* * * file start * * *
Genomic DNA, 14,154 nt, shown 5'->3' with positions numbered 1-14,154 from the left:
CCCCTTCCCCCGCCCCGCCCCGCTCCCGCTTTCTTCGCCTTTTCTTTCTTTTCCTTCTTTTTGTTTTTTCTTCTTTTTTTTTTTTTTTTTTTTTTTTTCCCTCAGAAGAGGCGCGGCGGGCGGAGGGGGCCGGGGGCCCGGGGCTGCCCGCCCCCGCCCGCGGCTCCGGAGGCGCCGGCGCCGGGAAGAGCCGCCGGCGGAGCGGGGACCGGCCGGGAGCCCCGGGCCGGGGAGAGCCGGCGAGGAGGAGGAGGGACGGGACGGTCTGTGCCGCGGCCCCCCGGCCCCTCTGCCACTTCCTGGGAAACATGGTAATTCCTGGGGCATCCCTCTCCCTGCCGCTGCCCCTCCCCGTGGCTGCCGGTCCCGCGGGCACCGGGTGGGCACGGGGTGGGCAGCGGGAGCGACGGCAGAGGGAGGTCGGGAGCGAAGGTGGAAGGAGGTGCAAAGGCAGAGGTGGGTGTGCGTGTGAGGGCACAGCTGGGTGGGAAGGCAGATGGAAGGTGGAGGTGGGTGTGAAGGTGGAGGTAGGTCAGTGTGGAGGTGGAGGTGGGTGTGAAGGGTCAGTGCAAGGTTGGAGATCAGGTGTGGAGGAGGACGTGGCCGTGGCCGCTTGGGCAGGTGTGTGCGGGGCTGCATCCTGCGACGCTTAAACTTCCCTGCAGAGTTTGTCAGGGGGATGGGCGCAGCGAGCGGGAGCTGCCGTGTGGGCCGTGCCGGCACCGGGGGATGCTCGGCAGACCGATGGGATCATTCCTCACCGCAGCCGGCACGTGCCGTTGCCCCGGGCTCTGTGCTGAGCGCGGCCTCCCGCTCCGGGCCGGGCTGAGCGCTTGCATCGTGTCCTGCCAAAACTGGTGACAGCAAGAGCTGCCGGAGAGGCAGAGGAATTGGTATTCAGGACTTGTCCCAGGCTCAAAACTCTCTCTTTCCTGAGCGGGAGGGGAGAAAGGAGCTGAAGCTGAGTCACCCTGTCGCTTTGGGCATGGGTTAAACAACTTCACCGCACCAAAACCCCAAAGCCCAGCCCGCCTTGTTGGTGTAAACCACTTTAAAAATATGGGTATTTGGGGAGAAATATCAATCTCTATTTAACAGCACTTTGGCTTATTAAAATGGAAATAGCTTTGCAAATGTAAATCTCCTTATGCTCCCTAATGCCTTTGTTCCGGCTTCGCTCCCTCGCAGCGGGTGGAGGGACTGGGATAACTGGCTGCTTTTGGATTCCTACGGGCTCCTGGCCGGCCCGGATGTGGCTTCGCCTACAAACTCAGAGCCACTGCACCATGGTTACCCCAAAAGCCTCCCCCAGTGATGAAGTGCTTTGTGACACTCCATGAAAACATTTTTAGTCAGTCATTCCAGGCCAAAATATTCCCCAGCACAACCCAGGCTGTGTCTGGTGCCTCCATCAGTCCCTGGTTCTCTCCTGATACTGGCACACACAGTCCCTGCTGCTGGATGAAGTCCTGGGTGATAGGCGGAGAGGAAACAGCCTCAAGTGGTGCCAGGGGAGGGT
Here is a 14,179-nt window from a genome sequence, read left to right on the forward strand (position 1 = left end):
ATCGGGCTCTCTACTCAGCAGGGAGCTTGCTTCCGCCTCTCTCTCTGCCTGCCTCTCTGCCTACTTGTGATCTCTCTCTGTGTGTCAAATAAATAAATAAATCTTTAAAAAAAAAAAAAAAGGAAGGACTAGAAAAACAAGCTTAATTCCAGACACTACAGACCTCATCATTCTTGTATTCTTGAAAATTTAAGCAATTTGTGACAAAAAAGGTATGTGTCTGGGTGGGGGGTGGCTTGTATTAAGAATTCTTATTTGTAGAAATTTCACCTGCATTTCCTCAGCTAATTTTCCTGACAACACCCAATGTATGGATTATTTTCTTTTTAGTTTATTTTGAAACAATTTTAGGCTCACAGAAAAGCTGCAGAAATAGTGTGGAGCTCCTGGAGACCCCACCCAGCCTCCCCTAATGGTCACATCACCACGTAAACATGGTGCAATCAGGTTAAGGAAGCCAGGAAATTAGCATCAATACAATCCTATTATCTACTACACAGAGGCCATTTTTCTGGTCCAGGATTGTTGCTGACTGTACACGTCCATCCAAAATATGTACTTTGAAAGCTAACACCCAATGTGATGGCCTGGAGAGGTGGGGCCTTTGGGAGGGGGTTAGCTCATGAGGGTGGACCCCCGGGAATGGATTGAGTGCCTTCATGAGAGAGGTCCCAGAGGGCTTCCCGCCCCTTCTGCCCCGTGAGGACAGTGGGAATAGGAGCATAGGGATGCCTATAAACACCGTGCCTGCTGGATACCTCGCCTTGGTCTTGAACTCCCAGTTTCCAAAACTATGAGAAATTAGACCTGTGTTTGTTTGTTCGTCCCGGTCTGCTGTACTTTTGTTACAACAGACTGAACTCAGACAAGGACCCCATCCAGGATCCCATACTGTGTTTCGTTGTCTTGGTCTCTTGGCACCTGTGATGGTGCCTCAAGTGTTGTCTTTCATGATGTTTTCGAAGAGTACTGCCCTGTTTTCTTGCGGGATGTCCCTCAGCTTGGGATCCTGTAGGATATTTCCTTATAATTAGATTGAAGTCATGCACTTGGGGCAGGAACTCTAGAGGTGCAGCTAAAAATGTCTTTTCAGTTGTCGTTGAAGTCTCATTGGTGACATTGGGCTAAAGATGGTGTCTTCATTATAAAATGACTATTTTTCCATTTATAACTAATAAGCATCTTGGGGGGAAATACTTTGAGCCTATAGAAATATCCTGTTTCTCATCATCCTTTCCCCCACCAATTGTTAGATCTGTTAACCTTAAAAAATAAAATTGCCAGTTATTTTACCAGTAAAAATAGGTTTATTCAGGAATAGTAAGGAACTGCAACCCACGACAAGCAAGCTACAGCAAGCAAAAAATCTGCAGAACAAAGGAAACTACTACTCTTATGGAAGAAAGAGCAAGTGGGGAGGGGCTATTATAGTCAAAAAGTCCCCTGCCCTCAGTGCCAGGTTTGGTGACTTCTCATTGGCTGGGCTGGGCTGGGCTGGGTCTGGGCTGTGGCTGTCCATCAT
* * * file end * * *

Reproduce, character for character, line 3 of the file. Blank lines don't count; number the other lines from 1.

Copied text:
Here is a 14,179-nt window from a genome sequence, read left to right on the forward strand (position 1 = left end):